Unfortunately, the McIntyre Sub Committee never informed our development team of their departure from the agreed upon direction and never included us in their design process,” Mr. Kane said. “Additionally, the Sub Committee and their urban planner never consulted the body of information that the Developer had produced in the two plus years of design.”

Redgate-Kane nonetheless was and is still willing to proceed with the City’s new design on terms contained in a “Project Restart Agreement” presented to the City in September based on negotiations with the McIntyre Sub Committee. Although the Sub Committee had led Redgate-Kane to believe those terms were acceptable to the City, the City’s failure and refusal even to respond to the proposed Project Restart Agreement led Redgate-Kane back to court.



DLA Piper LLP (US)
33 Arch Street
26th Floor
Boston, Massachusetts 02110-1447
Bruce E. Falby
T 617.406.6020
F 617.406.6120

October 18, 2021

Robert P. Sullivan, City Attorney
City of Portsmouth
1 Junkins Avenue
Portsmouth, NH 03801

Re: SoBow Square, LLC v. City of Portsmouth, Docket 218-202-CV-00352,
Rockingham Superior Court (the “Lawsuit”)

Dear Bob:

In July 2021 you suggested that it was time for my client SoBow Square, LLC (the
“Developer”) and the City of Portsmouth (the “City”) to engage in substantive
discussions and negotiate a term sheet that would resolve the Lawsuit and set forth
terms on which the Developer and City would proceed with the McIntyre project as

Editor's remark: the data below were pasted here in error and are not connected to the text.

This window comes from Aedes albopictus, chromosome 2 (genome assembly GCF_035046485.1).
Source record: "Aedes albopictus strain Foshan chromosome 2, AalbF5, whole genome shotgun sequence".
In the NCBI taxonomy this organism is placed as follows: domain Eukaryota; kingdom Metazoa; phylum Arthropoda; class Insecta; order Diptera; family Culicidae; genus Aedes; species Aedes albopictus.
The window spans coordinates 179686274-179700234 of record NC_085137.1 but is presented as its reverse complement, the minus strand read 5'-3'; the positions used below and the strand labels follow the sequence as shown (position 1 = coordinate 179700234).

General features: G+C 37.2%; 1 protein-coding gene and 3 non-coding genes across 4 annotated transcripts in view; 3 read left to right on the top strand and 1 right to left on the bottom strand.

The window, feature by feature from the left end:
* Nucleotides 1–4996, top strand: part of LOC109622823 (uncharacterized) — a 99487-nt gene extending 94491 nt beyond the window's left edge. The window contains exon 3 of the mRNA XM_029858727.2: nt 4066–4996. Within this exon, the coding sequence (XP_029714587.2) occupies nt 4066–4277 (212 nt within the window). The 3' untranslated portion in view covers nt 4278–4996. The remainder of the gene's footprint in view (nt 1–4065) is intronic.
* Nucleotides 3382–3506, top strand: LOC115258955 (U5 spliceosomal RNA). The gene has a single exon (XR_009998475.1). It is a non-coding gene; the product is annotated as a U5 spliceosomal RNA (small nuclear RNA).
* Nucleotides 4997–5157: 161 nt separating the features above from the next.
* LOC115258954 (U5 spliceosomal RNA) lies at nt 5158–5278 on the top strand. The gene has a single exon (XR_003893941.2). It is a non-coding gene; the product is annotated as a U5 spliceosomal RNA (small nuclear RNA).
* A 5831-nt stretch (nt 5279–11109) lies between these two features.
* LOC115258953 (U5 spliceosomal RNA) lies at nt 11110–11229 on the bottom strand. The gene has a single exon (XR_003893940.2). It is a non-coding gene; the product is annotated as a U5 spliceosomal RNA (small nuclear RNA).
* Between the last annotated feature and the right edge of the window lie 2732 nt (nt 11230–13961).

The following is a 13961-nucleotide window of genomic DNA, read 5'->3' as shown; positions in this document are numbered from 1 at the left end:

entirely redesigned by the City, including compensation for the Developer. Initially, as I
told you in a letter dated July 29, 2021, my client believed a term sheet would be
premature unless and until the National Park Service (the “NPS”) indicated it would
approve the City’s new design and the Developer determined it was feasible. If those
two things occurred,

only then will we be able to address terms to compensate us for our efforts
and investment to date as well as for our efforts going forward with the
City’s entirely new design – rather than with a good faith modification of
the original agreed-upon project pursuant to the parties’ Interim Stay

Nonetheless, my letter informed you, if you wanted to draft for the Developer’s review
the term sheet that you had in mind, the Developer would review it.

In August 2021, while you did not present a draft term sheet, you again raised the
subject of a term sheet, stating that the McIntyre subcommittee of the City Council had
authorized you to pursue it.

Throughout July and August, the Developer was requesting that it be permitted to
observe the Zoom meeting the McIntyre subcommittee was attempting to schedule with
the NPS to determine its reaction to the City’s new design. On September 9, 2021, at a
Zoom meeting the City hastily arranged with the Developer that morning, the City and



Robert P. Sullivan, City Attorney
October 18, 2021
Page Two